Had more touristy plans for the day, but the rain washed most of them out, such as a tour of Lanyon Homestead. Had a look at Rose Cottage, which I noticed on the drive down. Decided to go there because an ancestor of mine once lived in another Rose Cottage, this one in London during the 1860's & 1870's. Rose Cottage was one of two cottages built in 1876 by Richard James Harris on a subdivision of Tuggeranong Station, 'tis now surrounded by the suburb of Gilmore. The cottages were made from plaster and mud with, originally, an earthen floor. A fresh-water spring near the cottages still exists today. Harris' wife, Margaret, planted extensive rose gardens around the cottage, hence it's name, tho' it was originally called Sweet Hills and covered some 2000 acres. Only 9 acres remain today, along with Rose Cottage - the property was acquired by the government for development as a new suburb. Today the two cottages form a restaurant, The Old Rose Inn. The cottage itself is rather small, prolly only a few rooms. Managed to take some carefully angled foto's to avoid the newer additions to the site.

Rose Cottage
Black Mtn from Parliment House
Rose Cottage, Gilmore
Image © David Powell, 2005
Black Mountain & Telstra Tower
from near Parliment House, Canberra
Image © David Powell, 2005

Drove a bit around the heart of Canberra. Had a quick look at the new Parliament House and then drove along Melbourne Avenue, the heart of the embassy district - where the highest concentration of embassies can be found. Very luxurious. Wasn't there to look at the embassies - less than 50 metres down one of the side streets was where Cynthia's parents lived back in the 1970's, before her dad retired and moved to Sydney. Talk about rubbing shoulders with the rich and famous. Or should that be rich and infamous? It was raining all the time, so the sightseeing was strictly thru' the car window.

Telstra Tower .. going
Telstra Tower, Canberra, 50mm
Image © David Powell, 2005
Telstra Tower .. gone
Telstra Tower, Canberra, 28mm
Image © David Powell, 2005

After a few creative detours (someone said they used to live in Canberra), which seem obligatory for almost every tourist visiting Canberra, we eventually got to the top of Black Mountain and more to the point, the Telstra Tower that's sited there, built in the early 1970's. At 195 metres high, it's not exactly making any records, but sitting on the top of a mountain, overlooking Canberra, you can see it clearly from almost anywhere in Canberra, making it Canberra's most conspicuous landmark. Oh, and the view of Canberra from the tower is simply spectacular. Well in theory it has a great view. The tower is high enuf to be well into the cloud layer and all one could see were clouds .. lots of clouds. The cloud was pretty thick and while I was changing lenses on my camera in the car park, even the tower disappeared. I know it was only 'bout 50m away, but not a trace of it could be seen, the cloud was that thick. Well I assume it was still there - for all I know someone could've gone and stolen it.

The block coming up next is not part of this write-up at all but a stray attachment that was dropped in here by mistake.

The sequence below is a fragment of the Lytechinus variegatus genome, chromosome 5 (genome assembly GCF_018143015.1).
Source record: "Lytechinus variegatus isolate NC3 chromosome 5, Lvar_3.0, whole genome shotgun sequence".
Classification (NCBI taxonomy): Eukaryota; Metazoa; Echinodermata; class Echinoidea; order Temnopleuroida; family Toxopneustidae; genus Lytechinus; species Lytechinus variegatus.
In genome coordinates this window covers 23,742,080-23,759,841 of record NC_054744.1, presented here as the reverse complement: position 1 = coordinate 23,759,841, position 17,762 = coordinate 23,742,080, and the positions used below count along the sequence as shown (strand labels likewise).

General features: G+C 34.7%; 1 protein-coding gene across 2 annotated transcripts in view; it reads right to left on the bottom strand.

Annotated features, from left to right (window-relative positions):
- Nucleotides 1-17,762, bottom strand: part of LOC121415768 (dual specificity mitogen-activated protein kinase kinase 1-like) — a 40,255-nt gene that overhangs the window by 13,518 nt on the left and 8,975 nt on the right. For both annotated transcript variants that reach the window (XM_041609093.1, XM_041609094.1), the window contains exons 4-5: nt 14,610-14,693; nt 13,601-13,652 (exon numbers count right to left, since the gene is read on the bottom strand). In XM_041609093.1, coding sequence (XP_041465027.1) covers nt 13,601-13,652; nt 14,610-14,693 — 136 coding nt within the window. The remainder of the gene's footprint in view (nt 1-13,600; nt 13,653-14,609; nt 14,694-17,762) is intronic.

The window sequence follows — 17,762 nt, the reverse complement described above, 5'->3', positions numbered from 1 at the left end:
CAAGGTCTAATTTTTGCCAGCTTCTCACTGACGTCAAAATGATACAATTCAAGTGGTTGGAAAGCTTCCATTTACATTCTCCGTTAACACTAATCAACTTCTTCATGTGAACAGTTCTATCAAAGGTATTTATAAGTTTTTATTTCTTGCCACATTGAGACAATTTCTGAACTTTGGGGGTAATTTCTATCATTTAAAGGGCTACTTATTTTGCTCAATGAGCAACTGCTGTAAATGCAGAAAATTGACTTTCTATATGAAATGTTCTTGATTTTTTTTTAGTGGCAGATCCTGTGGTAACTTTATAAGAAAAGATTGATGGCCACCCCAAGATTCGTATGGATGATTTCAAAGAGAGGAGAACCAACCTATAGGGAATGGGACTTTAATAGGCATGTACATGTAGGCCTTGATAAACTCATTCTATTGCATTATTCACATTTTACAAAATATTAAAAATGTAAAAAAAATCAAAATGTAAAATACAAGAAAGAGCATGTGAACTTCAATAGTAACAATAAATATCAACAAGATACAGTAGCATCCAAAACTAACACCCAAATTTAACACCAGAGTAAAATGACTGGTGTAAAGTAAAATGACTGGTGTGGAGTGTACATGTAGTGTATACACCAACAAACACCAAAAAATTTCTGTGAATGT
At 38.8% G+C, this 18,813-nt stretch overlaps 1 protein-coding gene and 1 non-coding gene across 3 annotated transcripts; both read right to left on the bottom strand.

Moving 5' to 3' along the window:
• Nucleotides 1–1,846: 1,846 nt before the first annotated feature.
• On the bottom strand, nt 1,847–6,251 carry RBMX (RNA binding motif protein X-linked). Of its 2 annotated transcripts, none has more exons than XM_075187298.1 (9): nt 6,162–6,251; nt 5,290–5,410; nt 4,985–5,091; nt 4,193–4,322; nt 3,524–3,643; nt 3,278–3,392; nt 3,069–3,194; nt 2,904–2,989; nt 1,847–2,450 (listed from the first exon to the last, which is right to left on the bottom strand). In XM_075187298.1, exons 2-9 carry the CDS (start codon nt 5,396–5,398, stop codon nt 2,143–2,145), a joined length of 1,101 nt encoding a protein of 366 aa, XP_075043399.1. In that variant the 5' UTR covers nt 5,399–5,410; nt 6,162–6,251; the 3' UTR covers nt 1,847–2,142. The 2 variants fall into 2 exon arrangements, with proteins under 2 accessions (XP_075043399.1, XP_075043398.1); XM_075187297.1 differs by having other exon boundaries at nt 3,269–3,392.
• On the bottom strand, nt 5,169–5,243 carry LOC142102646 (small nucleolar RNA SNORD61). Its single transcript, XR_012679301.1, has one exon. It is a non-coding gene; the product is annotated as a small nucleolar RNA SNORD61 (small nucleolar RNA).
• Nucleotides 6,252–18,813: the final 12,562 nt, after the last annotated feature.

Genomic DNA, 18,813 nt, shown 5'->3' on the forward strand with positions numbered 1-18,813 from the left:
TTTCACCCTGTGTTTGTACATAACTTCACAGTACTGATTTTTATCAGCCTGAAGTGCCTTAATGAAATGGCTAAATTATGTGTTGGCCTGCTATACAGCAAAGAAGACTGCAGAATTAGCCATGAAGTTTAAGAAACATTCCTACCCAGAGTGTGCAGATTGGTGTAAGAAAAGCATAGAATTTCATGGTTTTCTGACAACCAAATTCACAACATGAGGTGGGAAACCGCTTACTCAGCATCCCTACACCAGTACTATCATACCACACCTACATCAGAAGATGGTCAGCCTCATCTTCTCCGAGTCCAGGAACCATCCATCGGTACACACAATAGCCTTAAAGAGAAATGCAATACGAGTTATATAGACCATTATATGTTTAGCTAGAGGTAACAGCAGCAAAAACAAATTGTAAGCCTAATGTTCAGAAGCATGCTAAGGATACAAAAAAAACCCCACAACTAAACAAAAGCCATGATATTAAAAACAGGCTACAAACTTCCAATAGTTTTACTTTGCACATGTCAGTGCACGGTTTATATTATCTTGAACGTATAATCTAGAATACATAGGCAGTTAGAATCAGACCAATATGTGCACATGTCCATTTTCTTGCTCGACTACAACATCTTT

O'Malley's Pub
King O'Malley's Pub, Canberra
Image © King O'Malley's Pub 2004

Back down to Canberra and braved the teeming rain to have lunch at a neat Irish pub, King O'Malley's. In decor and atmosphere much like Sydney's Green Fiddler, however O’Malley’s is comparatively new. Named after King O'Malley, an Irish-American immigrant who arrived in Australia in 1889. O'Malley, who made a career of politics, is known as the Father of Canberra, having first fought for Canberra as the site of the nation's capital and then choosing Walter Burley Griffin's design for the city. Some of his other achievements include establishing the Commonwealth Bank and building the Transcontinental Railway (the latter not in person, I assume). O'Malley's pub was founded after he retired in 1927. It's rather ironically named after O'Malley since he was a tea-totaller and he kept Canberra 'dry' for well over a decade. I had a Guinness of course, not that I like beer, but when one is in Rome, one does as the Roman's do and it was an Irish pub. Said our farewells and headed back home .. in yet more rain. Lotsa rain. Lotsa heavy rain. Made the drive tricky at times, but we did get back safely, even if it took a bit longer than usual for that drive.

On the way down we passed by Lake George, which has been dry for so long that its basin had long since been turned into grazing land and t'was full of sheep. On the way back the rain was well on it's way to turning the basin back into a lake and it was already looking more like fens than pasture. Presumably someone went and rescued the livestock before they got more than just damp. Took a detour thru' Collector on the way back, an old village midway between Canberra and Goulburn and founded in 1824. From what we could see it's well on the way from turning from a ghost town into a bunch of ruins, tho' to be fair, some of the buildings are still inhabited .. and not just by mice.

Some web sites of relevance
(valid as of January 2005)

Lanyon Homestead:
Yesterday's Canberra:
Canberra Tourism:
Heritage of the Tuggeranong Valley:
Historic Buildings and Places in Canberra:
Aussie - Canberra:
Australia Travel - Telstra Tower:
King O'Malley's Pub: